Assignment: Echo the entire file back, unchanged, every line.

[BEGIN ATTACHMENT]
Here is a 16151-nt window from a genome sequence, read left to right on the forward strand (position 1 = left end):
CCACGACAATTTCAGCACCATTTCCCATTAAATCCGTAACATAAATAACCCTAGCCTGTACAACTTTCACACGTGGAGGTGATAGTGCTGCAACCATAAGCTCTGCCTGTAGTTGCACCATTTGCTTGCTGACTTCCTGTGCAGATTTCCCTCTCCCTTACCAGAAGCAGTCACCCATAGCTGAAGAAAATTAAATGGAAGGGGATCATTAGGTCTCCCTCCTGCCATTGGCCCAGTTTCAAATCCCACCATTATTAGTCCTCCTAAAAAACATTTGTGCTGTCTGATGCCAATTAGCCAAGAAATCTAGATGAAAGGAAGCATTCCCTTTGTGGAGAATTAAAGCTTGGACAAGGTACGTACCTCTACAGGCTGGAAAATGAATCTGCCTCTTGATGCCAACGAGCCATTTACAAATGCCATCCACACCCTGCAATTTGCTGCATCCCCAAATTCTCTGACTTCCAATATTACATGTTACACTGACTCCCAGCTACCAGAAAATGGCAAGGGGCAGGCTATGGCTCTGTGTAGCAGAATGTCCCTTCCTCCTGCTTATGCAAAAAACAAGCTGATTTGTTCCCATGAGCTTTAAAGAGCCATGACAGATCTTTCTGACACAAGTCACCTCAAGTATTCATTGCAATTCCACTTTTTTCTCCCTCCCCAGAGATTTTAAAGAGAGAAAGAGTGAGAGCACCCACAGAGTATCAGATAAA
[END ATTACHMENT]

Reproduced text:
Here is a 16151-nt window from a genome sequence, read left to right on the forward strand (position 1 = left end):
CCACGACAATTTCAGCACCATTTCCCATTAAATCCGTAACATAAATAACCCTAGCCTGTACAACTTTCACACGTGGAGGTGATAGTGCTGCAACCATAAGCTCTGCCTGTAGTTGCACCATTTGCTTGCTGACTTCCTGTGCAGATTTCCCTCTCCCTTACCAGAAGCAGTCACCCATAGCTGAAGAAAATTAAATGGAAGGGGATCATTAGGTCTCCCTCCTGCCATTGGCCCAGTTTCAAATCCCACCATTATTAGTCCTCCTAAAAAACATTTGTGCTGTCTGATGCCAATTAGCCAAGAAATCTAGATGAAAGGAAGCATTCCCTTTGTGGAGAATTAAAGCTTGGACAAGGTACGTACCTCTACAGGCTGGAAAATGAATCTGCCTCTTGATGCCAACGAGCCATTTACAAATGCCATCCACACCCTGCAATTTGCTGCATCCCCAAATTCTCTGACTTCCAATATTACATGTTACACTGACTCCCAGCTACCAGAAAATGGCAAGGGGCAGGCTATGGCTCTGTGTAGCAGAATGTCCCTTCCTCCTGCTTATGCAAAAAACAAGCTGATTTGTTCCCATGAGCTTTAAAGAGCCATGACAGATCTTTCTGACACAAGTCACCTCAAGTATTCATTGCAATTCCACTTTTTTCTCCCTCCCCAGAGATTTTAAAGAGAGAAAGAGTGAGAGCACCCACAGAGTATCAGATAAA